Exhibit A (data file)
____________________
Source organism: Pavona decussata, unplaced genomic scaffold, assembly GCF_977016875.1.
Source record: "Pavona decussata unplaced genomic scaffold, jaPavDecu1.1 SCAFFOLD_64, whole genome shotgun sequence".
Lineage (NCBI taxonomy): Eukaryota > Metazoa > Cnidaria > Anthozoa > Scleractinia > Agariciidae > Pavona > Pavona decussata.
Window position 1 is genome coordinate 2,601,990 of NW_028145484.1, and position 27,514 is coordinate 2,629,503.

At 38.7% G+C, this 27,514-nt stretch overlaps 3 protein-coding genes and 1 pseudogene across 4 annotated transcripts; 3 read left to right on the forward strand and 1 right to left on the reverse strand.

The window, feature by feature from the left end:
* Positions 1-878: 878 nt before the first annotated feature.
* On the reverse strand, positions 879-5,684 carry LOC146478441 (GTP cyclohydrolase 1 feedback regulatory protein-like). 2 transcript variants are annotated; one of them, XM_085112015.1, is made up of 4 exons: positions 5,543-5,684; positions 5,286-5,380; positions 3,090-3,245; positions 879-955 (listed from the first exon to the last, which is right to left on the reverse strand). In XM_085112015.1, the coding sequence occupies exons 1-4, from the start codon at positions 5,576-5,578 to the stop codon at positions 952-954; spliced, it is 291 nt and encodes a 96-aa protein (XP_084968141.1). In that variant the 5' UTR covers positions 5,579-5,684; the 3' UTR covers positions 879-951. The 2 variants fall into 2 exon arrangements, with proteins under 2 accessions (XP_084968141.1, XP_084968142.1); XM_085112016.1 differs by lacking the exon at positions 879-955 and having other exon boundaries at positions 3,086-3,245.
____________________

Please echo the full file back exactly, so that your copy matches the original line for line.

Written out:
Source organism: Pavona decussata, unplaced genomic scaffold, assembly GCF_977016875.1.
Source record: "Pavona decussata unplaced genomic scaffold, jaPavDecu1.1 SCAFFOLD_64, whole genome shotgun sequence".
Lineage (NCBI taxonomy): Eukaryota > Metazoa > Cnidaria > Anthozoa > Scleractinia > Agariciidae > Pavona > Pavona decussata.
Window position 1 is genome coordinate 2,601,990 of NW_028145484.1, and position 27,514 is coordinate 2,629,503.

At 38.7% G+C, this 27,514-nt stretch overlaps 3 protein-coding genes and 1 pseudogene across 4 annotated transcripts; 3 read left to right on the forward strand and 1 right to left on the reverse strand.

The window, feature by feature from the left end:
* Positions 1-878: 878 nt before the first annotated feature.
* On the reverse strand, positions 879-5,684 carry LOC146478441 (GTP cyclohydrolase 1 feedback regulatory protein-like). 2 transcript variants are annotated; one of them, XM_085112015.1, is made up of 4 exons: positions 5,543-5,684; positions 5,286-5,380; positions 3,090-3,245; positions 879-955 (listed from the first exon to the last, which is right to left on the reverse strand). In XM_085112015.1, the coding sequence occupies exons 1-4, from the start codon at positions 5,576-5,578 to the stop codon at positions 952-954; spliced, it is 291 nt and encodes a 96-aa protein (XP_084968141.1). In that variant the 5' UTR covers positions 5,579-5,684; the 3' UTR covers positions 879-951. The 2 variants fall into 2 exon arrangements, with proteins under 2 accessions (XP_084968141.1, XP_084968142.1); XM_085112016.1 differs by lacking the exon at positions 879-955 and having other exon boundaries at positions 3,086-3,245.